Basic needs in Africa should be given extra emphasis



With HIV/AIDS programs and projects reaping unprecedented results worldwide, donors should shift their attention towards the other, and equally important, needs of poor countries. “The fact is, spending USD50 billion or more on foreign health assistance does make sense, but only if it is not limited to HIV-AIDS programs,” wrote International Herald Tribune columnist Daniel Halperin. He pointed out the gross imbalance in spending on AIDS programs compared to other projects such as basic public health needs, access to safe water, prenatal care and family planning. “The United States spent almost USD3 billion on AIDS programs in Africa, it invested only about USD30 million in traditional safe-water projects. This nearly 100-to-1 imbalance is disastrously inequitable - especially considering that in Africa HIV tends to be most prevalent in the relatively wealthiest and most developed countries,” stated Halperin. “It is also important, especially for the United States, the world’s largest donor, to re-examine the epidemiological and moral foundations of its global health priorities. With 10 million children and a half million mothers in developing countries dying annually of largely preventable conditions, should we multiply AIDS spending while giving only a pittance for initiatives like safe-water projects?” he added.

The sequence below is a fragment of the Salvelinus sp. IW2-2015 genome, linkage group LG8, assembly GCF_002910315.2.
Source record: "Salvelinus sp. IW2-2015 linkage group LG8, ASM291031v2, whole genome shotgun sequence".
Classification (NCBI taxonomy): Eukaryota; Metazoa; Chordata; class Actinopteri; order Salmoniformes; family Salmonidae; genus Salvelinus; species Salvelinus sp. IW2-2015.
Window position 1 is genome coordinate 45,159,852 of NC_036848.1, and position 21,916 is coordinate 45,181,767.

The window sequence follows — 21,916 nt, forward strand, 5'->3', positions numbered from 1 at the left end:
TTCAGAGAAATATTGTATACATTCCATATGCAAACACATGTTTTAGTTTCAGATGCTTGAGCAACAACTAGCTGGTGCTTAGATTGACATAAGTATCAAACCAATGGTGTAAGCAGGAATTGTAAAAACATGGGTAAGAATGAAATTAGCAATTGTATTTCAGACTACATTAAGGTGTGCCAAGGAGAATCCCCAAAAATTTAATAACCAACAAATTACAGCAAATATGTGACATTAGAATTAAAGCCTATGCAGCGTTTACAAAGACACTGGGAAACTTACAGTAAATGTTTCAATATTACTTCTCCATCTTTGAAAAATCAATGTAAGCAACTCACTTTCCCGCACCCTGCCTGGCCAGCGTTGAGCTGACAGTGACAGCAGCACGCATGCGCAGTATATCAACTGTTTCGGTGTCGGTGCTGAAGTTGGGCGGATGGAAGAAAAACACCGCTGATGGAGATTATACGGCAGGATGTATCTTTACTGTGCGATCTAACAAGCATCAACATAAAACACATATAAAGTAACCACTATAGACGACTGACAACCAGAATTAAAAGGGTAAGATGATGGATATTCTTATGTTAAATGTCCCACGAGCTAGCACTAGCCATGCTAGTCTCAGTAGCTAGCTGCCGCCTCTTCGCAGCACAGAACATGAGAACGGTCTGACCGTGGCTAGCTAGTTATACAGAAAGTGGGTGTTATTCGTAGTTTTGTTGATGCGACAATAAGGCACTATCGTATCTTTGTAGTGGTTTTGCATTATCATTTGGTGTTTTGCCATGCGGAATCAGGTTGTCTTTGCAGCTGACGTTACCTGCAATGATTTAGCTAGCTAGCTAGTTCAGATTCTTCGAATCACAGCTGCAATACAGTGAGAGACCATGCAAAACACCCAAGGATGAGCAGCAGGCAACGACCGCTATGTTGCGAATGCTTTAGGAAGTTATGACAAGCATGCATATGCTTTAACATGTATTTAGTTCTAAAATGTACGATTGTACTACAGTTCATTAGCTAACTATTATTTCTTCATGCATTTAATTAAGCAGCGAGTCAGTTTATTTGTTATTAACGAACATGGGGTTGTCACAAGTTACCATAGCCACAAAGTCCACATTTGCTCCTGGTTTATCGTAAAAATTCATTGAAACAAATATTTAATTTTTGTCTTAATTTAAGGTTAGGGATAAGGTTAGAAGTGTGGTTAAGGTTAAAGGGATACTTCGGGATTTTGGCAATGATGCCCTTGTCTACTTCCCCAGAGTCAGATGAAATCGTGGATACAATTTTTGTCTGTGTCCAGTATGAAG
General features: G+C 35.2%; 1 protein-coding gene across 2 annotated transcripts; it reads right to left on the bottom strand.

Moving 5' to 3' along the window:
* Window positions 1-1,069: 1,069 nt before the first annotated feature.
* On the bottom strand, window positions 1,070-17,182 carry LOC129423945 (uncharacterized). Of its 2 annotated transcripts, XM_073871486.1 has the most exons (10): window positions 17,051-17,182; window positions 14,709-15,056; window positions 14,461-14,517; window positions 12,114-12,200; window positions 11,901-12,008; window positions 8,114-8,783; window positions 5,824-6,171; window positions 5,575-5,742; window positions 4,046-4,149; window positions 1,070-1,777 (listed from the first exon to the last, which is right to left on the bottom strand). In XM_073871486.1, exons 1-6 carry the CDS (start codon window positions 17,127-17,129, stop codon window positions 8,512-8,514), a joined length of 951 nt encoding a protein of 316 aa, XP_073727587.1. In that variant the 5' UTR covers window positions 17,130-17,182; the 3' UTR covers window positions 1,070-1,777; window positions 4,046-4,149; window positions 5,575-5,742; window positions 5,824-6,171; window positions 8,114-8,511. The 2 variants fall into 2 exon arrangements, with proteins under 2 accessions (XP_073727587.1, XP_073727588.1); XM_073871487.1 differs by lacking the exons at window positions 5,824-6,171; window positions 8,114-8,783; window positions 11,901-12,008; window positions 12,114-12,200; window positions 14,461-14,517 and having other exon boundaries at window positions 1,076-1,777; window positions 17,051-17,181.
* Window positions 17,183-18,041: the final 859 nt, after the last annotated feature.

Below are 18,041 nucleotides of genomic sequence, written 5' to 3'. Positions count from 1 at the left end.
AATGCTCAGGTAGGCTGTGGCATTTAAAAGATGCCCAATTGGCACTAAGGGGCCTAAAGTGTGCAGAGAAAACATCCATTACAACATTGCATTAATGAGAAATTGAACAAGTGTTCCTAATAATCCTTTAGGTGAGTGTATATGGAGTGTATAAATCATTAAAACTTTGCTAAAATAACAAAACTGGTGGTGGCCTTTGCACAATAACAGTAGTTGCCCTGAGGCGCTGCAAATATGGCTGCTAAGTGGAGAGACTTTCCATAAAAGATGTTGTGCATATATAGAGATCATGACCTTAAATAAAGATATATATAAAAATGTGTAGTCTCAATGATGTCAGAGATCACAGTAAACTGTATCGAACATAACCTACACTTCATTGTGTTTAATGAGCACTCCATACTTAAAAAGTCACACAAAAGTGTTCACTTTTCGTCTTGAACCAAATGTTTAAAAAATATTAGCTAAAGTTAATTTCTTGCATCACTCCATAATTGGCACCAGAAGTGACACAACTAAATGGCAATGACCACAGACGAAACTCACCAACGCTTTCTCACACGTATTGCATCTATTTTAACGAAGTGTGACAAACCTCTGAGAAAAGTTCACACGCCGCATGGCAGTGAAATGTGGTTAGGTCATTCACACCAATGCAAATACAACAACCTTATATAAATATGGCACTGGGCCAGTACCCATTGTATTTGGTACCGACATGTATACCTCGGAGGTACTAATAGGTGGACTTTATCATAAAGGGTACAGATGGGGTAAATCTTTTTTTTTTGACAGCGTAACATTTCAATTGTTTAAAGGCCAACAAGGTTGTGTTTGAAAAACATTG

Source: Putting AIDS in perspective (The International Herald Tribune)

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